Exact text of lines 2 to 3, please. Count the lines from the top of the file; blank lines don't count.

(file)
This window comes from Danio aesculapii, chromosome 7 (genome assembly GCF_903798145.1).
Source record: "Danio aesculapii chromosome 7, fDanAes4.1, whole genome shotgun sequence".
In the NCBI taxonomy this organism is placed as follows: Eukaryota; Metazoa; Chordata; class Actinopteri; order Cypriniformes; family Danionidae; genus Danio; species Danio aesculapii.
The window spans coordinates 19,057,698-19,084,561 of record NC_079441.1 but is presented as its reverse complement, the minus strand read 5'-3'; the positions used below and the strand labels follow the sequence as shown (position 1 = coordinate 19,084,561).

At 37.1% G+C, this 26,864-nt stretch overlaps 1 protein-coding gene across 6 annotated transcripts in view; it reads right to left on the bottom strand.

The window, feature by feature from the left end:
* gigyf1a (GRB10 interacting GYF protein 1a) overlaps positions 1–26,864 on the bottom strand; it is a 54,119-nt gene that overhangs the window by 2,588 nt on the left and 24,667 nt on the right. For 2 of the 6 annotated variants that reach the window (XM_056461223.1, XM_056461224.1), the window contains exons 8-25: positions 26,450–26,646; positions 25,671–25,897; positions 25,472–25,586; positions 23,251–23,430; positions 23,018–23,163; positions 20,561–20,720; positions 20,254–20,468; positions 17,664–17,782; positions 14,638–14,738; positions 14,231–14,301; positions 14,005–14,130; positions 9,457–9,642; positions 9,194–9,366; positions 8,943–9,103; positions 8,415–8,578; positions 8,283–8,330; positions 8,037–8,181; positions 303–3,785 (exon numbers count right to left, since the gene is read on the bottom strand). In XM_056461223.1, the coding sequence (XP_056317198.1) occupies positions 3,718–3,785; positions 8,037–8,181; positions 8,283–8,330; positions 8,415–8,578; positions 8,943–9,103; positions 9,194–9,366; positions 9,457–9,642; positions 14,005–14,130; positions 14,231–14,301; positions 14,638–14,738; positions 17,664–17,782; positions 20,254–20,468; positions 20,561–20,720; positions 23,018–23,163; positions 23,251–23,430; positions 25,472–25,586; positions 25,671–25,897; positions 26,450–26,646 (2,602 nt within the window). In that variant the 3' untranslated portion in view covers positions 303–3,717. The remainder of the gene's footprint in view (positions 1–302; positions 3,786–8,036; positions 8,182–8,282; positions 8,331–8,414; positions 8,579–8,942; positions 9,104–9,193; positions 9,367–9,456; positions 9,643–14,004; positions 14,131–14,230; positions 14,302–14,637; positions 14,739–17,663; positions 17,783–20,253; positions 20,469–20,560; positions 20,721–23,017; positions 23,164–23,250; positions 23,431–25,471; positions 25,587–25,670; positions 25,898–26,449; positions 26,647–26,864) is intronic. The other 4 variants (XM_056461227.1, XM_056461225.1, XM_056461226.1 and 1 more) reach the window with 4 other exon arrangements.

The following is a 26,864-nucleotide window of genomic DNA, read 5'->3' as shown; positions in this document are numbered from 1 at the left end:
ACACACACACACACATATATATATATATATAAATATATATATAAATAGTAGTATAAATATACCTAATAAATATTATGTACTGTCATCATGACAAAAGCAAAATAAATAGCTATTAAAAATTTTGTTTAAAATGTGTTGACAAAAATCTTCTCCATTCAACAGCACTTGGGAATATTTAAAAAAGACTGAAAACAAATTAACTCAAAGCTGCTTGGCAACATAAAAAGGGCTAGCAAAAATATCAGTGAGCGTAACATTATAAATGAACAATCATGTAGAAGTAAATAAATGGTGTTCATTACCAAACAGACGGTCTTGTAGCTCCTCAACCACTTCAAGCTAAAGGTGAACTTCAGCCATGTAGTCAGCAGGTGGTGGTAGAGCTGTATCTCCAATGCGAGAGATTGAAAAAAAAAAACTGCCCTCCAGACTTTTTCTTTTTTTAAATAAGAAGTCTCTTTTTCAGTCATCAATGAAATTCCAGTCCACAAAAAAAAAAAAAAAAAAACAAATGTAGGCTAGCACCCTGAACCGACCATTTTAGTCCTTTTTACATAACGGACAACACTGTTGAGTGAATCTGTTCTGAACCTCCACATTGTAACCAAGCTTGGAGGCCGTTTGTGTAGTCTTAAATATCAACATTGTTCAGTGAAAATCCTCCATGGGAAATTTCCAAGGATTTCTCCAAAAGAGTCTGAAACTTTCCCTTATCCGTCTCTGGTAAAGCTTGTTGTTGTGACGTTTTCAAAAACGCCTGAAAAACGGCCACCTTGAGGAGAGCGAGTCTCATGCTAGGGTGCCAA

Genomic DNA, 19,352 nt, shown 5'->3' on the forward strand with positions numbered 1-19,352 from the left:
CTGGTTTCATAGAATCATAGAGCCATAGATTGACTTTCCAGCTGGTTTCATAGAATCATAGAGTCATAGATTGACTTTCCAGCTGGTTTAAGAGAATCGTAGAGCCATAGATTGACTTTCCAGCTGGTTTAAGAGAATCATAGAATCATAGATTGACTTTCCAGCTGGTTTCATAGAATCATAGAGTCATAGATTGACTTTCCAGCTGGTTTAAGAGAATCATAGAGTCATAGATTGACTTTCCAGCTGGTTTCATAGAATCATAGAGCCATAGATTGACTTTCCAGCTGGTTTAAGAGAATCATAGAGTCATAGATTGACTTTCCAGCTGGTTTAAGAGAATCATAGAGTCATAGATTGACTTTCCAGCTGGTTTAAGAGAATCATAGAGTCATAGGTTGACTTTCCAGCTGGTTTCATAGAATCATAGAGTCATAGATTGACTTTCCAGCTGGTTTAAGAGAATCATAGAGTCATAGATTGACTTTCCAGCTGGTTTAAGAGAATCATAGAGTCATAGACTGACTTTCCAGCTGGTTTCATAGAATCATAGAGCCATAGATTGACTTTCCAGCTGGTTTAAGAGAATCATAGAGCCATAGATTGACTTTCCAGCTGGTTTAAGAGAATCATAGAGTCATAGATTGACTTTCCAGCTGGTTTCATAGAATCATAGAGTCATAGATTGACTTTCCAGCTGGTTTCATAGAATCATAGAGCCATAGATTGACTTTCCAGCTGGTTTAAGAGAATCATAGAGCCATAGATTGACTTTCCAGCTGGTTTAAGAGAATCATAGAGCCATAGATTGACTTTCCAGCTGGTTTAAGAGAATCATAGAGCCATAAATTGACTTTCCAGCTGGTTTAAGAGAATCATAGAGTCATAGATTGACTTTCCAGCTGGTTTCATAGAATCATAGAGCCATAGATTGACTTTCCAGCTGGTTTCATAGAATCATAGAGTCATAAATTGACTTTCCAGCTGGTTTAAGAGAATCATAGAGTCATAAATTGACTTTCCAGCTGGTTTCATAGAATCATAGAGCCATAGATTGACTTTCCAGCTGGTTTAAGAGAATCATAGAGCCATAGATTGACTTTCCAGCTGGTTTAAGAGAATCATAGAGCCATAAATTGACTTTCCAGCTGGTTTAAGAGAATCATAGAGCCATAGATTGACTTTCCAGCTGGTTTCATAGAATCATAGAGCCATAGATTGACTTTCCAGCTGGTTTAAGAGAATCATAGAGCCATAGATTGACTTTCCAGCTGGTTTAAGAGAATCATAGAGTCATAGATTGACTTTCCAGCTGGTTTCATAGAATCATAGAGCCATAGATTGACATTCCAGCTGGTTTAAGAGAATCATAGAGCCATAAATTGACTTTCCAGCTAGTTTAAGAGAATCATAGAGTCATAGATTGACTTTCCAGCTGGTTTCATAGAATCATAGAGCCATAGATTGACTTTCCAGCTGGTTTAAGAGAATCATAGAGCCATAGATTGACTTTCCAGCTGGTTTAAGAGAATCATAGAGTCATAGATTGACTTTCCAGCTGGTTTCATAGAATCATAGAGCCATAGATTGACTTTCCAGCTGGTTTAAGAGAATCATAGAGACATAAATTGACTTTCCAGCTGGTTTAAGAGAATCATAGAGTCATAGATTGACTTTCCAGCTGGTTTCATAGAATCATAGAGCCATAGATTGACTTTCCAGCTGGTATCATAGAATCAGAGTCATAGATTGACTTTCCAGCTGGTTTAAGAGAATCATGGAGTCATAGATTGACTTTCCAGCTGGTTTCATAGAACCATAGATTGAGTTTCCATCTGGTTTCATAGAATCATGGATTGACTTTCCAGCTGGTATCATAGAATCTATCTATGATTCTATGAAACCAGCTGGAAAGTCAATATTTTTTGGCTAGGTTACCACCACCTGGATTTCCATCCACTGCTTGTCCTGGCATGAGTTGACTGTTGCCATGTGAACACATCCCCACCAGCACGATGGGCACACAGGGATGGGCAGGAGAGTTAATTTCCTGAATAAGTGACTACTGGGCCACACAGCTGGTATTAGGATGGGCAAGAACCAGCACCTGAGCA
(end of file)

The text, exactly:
Source record: "Danio aesculapii chromosome 7, fDanAes4.1, whole genome shotgun sequence".
In the NCBI taxonomy this organism is placed as follows: Eukaryota; Metazoa; Chordata; class Actinopteri; order Cypriniformes; family Danionidae; genus Danio; species Danio aesculapii.